In roughly a decade as one of the biggest names on the New York underground hip-hop label Definitive Jux, Aesop Rock developed a distinctive style, as well as a solid support base to back it up. But after operations at Definitive Jux were put on an “indefinite hiatus” in 2010, he hung his hat at Minneapolis’ Rhymesayers label. Putting together his forthcoming album Skelethon on a new label five years after its predecessor would have been a daunting enough task, but Aesop Rock also decided to forgo the assistance of his go-to producer, Blockhead, making this his first fully self-produced effort. In light of all of these changes, “Zero Dark Thirty” finds him wisely deciding to tread familiar territory: dense, buzzing beats peppered with snippets of live instruments, coupled with his usual verbose wordplay.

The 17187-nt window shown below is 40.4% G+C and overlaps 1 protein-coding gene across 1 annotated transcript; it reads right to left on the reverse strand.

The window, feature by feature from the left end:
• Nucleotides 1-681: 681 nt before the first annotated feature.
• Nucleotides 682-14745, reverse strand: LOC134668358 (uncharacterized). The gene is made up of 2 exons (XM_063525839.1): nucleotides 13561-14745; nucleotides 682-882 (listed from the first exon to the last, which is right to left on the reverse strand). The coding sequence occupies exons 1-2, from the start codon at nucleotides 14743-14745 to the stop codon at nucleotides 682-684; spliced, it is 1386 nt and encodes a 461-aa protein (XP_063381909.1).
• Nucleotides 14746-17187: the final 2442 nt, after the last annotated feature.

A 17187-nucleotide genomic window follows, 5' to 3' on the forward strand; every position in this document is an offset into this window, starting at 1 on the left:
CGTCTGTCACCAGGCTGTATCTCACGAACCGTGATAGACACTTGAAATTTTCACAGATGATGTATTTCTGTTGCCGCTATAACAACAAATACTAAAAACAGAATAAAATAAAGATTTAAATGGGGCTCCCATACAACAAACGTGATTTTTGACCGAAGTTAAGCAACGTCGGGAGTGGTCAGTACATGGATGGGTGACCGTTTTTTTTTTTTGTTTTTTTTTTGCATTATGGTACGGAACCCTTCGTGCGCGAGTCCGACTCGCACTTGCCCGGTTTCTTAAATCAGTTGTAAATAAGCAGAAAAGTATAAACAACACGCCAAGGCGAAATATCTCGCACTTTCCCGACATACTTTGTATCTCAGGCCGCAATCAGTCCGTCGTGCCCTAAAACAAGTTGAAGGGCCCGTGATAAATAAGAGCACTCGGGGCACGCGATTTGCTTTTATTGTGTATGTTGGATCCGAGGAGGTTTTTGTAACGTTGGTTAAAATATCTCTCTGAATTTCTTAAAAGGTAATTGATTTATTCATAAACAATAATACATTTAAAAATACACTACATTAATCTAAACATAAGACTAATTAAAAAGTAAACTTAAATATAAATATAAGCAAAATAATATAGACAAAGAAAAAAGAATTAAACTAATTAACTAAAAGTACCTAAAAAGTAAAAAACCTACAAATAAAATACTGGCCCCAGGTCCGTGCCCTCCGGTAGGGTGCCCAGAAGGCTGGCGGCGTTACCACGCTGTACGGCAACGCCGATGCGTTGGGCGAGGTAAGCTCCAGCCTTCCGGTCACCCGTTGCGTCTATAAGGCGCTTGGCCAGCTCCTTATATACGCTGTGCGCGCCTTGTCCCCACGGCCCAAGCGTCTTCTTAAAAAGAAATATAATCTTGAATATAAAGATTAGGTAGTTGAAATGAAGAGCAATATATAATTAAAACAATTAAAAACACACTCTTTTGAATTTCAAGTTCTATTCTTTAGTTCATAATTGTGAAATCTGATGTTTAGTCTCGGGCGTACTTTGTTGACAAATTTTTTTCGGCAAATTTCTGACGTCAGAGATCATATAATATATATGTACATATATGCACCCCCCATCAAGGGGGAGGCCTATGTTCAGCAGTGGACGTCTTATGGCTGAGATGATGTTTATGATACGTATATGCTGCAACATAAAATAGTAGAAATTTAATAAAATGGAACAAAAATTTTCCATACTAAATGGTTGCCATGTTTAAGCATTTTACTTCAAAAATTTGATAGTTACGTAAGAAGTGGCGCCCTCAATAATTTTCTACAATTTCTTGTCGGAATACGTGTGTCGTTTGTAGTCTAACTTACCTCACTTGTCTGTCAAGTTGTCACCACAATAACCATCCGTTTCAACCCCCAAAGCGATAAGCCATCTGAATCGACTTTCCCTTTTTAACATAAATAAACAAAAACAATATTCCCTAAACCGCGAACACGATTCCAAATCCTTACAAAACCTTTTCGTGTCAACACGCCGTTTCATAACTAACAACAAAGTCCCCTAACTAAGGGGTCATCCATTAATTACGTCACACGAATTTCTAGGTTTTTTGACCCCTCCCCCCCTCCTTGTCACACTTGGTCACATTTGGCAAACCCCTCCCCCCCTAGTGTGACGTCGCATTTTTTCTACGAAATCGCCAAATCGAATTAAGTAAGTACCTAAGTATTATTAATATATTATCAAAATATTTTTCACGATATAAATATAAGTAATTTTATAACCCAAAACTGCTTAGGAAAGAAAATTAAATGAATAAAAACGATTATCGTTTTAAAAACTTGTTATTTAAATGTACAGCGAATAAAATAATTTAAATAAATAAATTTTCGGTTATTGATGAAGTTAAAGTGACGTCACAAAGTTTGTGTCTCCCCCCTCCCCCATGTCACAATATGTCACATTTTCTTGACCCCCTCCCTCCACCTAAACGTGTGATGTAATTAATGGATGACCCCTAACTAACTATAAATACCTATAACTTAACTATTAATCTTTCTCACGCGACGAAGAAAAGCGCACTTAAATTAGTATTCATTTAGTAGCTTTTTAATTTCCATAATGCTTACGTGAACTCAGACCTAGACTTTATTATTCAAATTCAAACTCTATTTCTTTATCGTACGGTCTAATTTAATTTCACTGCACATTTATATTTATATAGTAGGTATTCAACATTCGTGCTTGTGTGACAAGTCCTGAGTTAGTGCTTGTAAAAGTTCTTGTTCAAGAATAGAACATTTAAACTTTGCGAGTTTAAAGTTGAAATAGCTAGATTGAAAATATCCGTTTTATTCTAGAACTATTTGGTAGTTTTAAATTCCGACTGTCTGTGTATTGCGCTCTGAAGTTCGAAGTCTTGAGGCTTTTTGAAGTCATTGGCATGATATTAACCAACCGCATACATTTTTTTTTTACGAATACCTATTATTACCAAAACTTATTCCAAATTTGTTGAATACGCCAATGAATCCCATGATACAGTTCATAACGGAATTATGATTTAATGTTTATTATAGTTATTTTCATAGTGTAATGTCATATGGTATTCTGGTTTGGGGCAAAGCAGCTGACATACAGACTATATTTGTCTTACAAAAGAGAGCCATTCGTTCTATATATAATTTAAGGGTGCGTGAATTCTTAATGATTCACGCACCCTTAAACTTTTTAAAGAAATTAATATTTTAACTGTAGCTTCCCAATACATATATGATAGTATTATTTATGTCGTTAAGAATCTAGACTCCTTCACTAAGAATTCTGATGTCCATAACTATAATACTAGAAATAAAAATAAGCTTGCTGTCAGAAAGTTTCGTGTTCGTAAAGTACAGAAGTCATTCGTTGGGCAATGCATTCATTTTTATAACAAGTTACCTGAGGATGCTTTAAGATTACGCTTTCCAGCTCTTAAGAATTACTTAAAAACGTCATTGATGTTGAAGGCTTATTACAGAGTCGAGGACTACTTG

Much of what makes Aesop Rock’s delivery so compelling in “Zero Dark Thirty” — and in most of his past work — comes from his focus on the intricate details of his own voice. He has a knack for taking plosive sounds and making them especially sharp and percussive; he often sounds like he’s trying to spit syllables across the room as they leave his mouth. He plays this against the low, raspy tone of his voice to toy with the timing of his delivery. Slight changes in his phrasing can make it sound as if he’s drifting slightly out of step, until he snaps back in line with a flurry of hard consonants realigned with the beat. It’s a clever trick that lends his words a propulsive quality.
Aesop Rock’s lyrics are always dense and frequently rife with pessimism and paranoia. “Zero Dark Thirty” is no exception, painting a bleak future with a chorus of, “In the terrifying face of a future tongue / down from a huntable surplus to one.” Like former Definitive Jux labelmate El-P, Aesop Rock sees dark days on the horizon, but he doesn’t think that should interfere with making a killer beat. The way he sees it, we should at least be able to nod our heads in time as the world crumbles around us.